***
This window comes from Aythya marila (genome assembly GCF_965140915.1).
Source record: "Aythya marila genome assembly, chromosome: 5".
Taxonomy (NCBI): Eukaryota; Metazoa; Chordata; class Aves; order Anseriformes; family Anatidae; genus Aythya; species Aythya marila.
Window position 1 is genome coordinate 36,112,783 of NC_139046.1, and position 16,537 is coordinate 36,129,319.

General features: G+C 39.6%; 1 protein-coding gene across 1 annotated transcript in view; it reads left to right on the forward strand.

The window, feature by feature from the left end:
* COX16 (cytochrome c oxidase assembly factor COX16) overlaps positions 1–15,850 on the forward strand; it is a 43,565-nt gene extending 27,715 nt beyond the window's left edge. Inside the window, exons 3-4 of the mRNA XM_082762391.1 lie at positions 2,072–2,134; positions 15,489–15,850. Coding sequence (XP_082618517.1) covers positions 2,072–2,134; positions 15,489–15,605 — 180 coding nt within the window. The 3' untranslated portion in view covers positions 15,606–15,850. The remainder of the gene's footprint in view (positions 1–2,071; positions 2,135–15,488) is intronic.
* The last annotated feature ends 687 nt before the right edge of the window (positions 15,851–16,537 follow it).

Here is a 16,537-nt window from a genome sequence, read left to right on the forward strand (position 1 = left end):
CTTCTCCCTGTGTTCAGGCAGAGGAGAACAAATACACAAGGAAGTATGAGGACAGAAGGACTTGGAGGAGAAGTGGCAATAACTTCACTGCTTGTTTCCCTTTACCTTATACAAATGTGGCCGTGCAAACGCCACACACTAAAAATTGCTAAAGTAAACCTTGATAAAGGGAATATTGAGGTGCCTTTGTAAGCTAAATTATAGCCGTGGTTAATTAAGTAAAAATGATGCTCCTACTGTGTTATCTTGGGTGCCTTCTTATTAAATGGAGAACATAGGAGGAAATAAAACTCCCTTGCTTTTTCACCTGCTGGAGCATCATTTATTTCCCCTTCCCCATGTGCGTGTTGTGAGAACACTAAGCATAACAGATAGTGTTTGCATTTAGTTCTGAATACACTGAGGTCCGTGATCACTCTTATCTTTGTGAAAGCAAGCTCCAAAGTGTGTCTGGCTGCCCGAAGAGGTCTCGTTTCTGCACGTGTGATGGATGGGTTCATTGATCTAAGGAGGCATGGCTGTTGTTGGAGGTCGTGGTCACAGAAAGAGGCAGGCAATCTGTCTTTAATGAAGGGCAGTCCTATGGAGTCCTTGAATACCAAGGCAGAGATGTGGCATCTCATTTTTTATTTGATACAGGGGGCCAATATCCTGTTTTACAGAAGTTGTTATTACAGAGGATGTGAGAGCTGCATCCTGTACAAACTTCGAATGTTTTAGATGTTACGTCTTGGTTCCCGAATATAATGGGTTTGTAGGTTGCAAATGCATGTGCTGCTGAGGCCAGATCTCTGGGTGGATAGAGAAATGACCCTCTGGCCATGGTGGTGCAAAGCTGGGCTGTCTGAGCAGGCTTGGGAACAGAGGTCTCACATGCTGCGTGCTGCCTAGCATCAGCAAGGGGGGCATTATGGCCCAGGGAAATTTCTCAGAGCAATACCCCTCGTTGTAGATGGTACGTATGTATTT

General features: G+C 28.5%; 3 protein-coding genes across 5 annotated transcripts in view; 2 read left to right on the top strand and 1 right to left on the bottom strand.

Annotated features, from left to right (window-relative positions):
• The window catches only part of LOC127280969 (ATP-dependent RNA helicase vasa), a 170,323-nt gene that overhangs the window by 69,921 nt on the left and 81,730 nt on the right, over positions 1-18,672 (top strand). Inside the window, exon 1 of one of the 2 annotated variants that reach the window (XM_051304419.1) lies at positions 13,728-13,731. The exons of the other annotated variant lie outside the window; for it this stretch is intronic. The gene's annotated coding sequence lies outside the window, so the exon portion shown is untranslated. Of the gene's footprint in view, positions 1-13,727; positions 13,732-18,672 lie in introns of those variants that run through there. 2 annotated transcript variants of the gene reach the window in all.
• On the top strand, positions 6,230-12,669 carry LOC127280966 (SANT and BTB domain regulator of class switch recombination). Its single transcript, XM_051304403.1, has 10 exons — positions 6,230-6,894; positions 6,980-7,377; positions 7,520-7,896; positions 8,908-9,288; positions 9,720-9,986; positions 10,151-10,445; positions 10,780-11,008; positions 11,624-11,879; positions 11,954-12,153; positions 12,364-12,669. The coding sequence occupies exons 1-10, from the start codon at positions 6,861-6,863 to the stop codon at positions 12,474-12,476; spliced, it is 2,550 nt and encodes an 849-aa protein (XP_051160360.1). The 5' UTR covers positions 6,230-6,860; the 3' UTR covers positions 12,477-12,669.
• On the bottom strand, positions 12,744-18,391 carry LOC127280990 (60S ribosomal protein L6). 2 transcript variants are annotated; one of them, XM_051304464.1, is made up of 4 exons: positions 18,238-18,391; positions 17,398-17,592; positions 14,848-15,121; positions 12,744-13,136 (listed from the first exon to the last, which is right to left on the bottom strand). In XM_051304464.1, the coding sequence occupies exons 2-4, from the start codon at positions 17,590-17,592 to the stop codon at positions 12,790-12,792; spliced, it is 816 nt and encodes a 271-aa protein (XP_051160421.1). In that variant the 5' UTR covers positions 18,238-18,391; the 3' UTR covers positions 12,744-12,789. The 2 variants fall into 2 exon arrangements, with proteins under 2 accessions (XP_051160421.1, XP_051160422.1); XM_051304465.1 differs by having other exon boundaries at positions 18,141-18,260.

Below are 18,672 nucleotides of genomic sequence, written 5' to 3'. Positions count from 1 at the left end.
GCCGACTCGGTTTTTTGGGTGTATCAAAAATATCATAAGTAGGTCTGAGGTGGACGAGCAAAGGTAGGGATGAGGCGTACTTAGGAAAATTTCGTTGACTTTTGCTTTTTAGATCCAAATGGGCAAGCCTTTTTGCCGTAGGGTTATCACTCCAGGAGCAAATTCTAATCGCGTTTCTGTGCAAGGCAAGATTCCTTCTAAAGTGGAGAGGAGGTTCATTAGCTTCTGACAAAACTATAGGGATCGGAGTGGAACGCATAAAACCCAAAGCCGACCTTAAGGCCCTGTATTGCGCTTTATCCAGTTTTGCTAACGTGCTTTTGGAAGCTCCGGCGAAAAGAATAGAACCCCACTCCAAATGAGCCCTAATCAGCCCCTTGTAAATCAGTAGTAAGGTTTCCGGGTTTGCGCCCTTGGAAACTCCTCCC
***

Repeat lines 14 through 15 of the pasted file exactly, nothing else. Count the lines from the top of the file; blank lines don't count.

• On the top strand, positions 6,230-12,669 carry LOC127280966 (SANT and BTB domain regulator of class switch recombination). Its single transcript, XM_051304403.1, has 10 exons — positions 6,230-6,894; positions 6,980-7,377; positions 7,520-7,896; positions 8,908-9,288; positions 9,720-9,986; positions 10,151-10,445; positions 10,780-11,008; positions 11,624-11,879; positions 11,954-12,153; positions 12,364-12,669. The coding sequence occupies exons 1-10, from the start codon at positions 6,861-6,863 to the stop codon at positions 12,474-12,476; spliced, it is 2,550 nt and encodes an 849-aa protein (XP_051160360.1). The 5' UTR covers positions 6,230-6,860; the 3' UTR covers positions 12,477-12,669.
• On the bottom strand, positions 12,744-18,391 carry LOC127280990 (60S ribosomal protein L6). 2 transcript variants are annotated; one of them, XM_051304464.1, is made up of 4 exons: positions 18,238-18,391; positions 17,398-17,592; positions 14,848-15,121; positions 12,744-13,136 (listed from the first exon to the last, which is right to left on the bottom strand). In XM_051304464.1, the coding sequence occupies exons 2-4, from the start codon at positions 17,590-17,592 to the stop codon at positions 12,790-12,792; spliced, it is 816 nt and encodes a 271-aa protein (XP_051160421.1). In that variant the 5' UTR covers positions 18,238-18,391; the 3' UTR covers positions 12,744-12,789. The 2 variants fall into 2 exon arrangements, with proteins under 2 accessions (XP_051160421.1, XP_051160422.1); XM_051304465.1 differs by having other exon boundaries at positions 18,141-18,260.